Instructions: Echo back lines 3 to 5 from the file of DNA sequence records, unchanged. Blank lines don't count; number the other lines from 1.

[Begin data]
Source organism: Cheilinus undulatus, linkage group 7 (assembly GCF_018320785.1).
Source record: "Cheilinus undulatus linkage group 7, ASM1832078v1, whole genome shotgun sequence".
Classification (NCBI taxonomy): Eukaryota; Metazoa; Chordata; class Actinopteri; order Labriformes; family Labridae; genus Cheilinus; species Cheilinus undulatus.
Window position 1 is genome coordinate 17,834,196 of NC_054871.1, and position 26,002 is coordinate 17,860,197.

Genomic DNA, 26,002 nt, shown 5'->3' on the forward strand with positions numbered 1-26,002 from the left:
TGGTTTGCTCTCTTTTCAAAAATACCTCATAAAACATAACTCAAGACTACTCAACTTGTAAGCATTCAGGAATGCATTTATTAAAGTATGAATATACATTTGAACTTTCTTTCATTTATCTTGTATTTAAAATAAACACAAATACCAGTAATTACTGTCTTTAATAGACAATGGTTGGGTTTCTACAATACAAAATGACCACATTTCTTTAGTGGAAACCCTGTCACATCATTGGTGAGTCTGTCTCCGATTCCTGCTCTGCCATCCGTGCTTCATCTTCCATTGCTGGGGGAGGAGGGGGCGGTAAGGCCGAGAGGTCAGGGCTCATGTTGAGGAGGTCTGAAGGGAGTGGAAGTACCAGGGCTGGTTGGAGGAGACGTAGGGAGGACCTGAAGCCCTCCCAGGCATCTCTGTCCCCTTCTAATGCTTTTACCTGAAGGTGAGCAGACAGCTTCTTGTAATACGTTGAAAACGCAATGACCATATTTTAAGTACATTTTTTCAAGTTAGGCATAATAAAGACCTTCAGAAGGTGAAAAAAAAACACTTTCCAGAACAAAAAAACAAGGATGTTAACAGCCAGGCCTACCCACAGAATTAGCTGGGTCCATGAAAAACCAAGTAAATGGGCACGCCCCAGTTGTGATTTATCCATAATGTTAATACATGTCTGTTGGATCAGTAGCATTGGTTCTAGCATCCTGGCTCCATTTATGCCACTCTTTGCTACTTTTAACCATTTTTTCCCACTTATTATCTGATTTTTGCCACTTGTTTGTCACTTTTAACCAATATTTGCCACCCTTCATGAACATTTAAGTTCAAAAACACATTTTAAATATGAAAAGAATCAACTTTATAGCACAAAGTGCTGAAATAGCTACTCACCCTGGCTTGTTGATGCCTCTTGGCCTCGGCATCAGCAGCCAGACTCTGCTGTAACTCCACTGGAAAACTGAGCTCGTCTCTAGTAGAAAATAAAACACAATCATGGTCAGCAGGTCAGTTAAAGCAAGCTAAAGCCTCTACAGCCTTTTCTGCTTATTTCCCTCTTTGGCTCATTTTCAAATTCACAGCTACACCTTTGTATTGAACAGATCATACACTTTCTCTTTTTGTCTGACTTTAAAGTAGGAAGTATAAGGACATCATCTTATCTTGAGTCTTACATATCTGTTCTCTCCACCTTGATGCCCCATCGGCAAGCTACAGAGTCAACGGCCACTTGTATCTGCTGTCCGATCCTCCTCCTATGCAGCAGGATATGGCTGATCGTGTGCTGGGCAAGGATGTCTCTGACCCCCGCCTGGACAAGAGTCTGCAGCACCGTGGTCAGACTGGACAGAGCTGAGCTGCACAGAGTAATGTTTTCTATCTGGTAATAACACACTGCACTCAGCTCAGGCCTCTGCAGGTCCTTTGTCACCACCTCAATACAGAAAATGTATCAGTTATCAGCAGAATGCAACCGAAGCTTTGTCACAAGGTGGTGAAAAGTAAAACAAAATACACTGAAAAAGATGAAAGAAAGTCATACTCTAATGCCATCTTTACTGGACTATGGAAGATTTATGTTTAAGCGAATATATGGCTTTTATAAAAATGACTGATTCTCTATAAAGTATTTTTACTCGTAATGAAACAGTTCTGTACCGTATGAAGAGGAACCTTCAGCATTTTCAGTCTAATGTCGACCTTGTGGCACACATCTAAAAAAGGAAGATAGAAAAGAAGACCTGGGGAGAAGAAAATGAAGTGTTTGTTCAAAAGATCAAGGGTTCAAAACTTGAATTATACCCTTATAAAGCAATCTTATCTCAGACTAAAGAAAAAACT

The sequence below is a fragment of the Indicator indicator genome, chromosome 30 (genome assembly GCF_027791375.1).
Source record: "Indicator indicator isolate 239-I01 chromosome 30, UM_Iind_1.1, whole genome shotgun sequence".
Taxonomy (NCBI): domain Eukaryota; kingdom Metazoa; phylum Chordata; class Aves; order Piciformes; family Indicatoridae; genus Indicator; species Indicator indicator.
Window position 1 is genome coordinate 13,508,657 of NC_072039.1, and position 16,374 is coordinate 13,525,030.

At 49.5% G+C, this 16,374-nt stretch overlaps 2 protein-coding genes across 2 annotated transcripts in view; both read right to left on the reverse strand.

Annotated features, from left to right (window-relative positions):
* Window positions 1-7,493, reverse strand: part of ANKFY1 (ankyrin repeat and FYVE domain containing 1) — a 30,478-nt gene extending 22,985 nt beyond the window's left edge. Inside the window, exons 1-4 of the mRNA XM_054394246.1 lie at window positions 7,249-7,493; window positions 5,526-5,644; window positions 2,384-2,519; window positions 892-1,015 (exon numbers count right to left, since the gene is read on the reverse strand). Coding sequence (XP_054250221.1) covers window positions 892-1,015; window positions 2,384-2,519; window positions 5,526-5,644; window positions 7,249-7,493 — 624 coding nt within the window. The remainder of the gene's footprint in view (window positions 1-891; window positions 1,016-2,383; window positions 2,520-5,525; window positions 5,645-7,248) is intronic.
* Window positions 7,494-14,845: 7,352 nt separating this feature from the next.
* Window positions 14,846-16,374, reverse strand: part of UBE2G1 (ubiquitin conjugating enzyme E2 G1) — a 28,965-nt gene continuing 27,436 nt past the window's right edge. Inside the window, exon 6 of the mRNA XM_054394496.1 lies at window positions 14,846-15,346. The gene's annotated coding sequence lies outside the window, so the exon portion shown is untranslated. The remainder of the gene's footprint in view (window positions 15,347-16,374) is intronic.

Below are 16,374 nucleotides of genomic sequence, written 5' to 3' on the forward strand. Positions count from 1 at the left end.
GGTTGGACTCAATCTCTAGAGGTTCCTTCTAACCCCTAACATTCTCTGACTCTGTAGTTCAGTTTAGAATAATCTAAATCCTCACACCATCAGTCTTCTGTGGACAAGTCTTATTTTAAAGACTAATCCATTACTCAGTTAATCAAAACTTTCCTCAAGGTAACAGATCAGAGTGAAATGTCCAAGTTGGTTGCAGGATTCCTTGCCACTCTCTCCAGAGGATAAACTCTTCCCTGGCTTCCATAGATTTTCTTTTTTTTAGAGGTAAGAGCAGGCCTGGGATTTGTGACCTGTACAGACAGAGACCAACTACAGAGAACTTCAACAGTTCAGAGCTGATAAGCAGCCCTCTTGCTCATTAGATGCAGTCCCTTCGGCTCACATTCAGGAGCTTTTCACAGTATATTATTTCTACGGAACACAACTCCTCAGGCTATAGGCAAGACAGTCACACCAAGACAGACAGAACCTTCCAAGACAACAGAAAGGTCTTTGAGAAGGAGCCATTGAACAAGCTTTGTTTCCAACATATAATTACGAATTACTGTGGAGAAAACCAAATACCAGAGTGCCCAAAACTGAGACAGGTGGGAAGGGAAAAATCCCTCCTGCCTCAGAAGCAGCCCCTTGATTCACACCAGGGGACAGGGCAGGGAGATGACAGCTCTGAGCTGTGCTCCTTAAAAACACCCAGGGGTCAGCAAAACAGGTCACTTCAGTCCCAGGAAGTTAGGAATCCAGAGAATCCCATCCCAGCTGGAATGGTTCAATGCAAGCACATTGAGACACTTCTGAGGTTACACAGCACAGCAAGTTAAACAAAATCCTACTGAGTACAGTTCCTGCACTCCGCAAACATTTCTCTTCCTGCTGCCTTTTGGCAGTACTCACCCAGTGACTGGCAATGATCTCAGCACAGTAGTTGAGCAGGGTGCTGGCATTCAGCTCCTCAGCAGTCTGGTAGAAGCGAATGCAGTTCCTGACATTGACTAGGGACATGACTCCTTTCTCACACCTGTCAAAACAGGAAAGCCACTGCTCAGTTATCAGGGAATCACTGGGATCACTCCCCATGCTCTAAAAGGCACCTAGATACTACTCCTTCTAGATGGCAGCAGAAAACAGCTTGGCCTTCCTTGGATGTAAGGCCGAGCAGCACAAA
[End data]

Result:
Classification (NCBI taxonomy): Eukaryota; Metazoa; Chordata; class Actinopteri; order Labriformes; family Labridae; genus Cheilinus; species Cheilinus undulatus.
Window position 1 is genome coordinate 17,834,196 of NC_054871.1, and position 26,002 is coordinate 17,860,197.

Genomic DNA, 26,002 nt, shown 5'->3' on the forward strand with positions numbered 1-26,002 from the left: